GREAT LAKES, Ill. - “I was nervous, it's amazing how a moment that you worked so hard for and is supposed to be full of pride and accomplishment can make you so tense,” said Personnel Specialist 3rd Class Joanna Banda, administrative assistant for the Operations Department at Navy Recruiting Command (NRC).
“The walk felt more like 20 miles instead of 20 feet,” continued Banda. “As the Dean reached out with the diploma, I could only imagine myself falling but once my hand touched that plastic folder all my worry and fear was quickly replaced with that feeling of pride and accomplishment that I should have been feeling all along. I had finally done it. I had finally graduated!”
While the uneasiness of graduation day creeps into most students' lives, Banda could take comfort in the fact that she had her shipmates beside her.
Banda and three other active duty Sailors assigned to NRC graduated from their respective colleges May 29, 2015.
Though Banda is just starting her education, the feeling of pride that comes with graduation is apparent in those who are working towards graduate degrees as well.
“Since reporting to NRC in October of 2013, I started working towards my Master's Degree and it took me 17 months,” said Chief Navy Counselor Scott J. Stetz, reserve direct commission officer program manager for the Operations Department at NRC. “It feels wonderful to have the opportunity to complete my Master's before I retire.”
While completing a degree program is an accomplishment in itself, the achievement is even more impressive for those juggling college and full-time active duty service.
“It is an everyday challenge,” said Banda. “When attending college, the courses are not a one day concern, but a semester full of hard work."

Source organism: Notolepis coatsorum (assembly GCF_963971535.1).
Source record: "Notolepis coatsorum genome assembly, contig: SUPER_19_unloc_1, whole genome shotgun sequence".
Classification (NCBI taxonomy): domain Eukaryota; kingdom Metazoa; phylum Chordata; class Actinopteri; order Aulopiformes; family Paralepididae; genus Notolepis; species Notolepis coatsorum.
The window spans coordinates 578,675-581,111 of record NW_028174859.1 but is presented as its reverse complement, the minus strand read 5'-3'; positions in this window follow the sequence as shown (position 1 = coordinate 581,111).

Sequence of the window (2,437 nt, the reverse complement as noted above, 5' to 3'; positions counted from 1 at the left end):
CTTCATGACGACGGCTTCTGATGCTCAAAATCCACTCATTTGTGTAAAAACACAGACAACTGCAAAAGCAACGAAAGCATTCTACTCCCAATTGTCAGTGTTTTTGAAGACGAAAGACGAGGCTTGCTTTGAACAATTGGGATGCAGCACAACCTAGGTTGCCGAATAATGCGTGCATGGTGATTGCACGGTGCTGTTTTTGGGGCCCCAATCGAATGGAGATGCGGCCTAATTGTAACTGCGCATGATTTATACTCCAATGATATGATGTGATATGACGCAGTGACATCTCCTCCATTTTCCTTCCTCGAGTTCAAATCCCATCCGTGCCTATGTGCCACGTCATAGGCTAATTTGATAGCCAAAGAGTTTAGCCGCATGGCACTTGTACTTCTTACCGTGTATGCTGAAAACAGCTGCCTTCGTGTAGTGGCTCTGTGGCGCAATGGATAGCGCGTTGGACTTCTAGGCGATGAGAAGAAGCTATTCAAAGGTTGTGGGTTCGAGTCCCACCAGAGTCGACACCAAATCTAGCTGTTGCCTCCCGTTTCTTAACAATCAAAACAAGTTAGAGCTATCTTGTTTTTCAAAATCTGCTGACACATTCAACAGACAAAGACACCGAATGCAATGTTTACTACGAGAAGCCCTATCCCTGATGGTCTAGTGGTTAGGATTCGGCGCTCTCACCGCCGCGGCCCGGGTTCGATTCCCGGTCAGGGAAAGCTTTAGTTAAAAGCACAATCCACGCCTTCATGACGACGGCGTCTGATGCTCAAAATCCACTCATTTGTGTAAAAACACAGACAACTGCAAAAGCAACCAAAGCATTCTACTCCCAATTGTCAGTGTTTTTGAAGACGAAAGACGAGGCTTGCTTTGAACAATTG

Although it has its challenges, it is very rewarding challenge once you achieve these milestones because it allows you to appreciate your degree. Even though attending college while in the military provides its own unique challenge, there are some upsides as well.
“My graduate degree was difficult too, because they were live classes and lots of homework; however, the best thing about getting my degrees is that it was free,” said Stetz. “Tuition Assistance paid for 100% of my degrees.”
While the college workload is difficult, the graduates agreed that the effort will be rewarding in the future.
Whether or not someone is staying in the Navy or getting out, Stetz stressed the importance of getting an education since outside employers often look for veterans who show an educational background and the will power to learn.
Though Stetz stressed the importance of education professionally, Banda focused on how it can be important personally. “Coming from a minority family, it is a ceiling breaker to achieve a higher education for a better future,” said Banda.
While both Sailors have made preparations for a brighter future, they have some advice for others looking into furthering their education.
“Set some time aside to go to Navy College and get started,” said Stetz. “The hardest part is getting started but after it's all said and done, you'll be glad that you took the time to invest in your future.”
“Always show initiative,” said Banda. “With the support of your chain-of-command and the desire to pursue a degree, anything is possible. There are many sources and resources that can contribute to an education.”
With the assistance of the command and Navy College, Banda was able to earn her Associate's Degree and Stetz completed his Master's Degree in Operational Management. Other graduates from NRC include: Master Chief Information Systems Technician James White, who completed his Master's Degree, and Chief Yeoman Lasondra Tremble, who finished her Bachelor's Degree.
By U.S. Navy Seaman Brandon Martin
Provided through DVIDS
Learn more about U.S. Navy recruiting | Learn more about advancing your education with the U.S. Navy
Comment on this article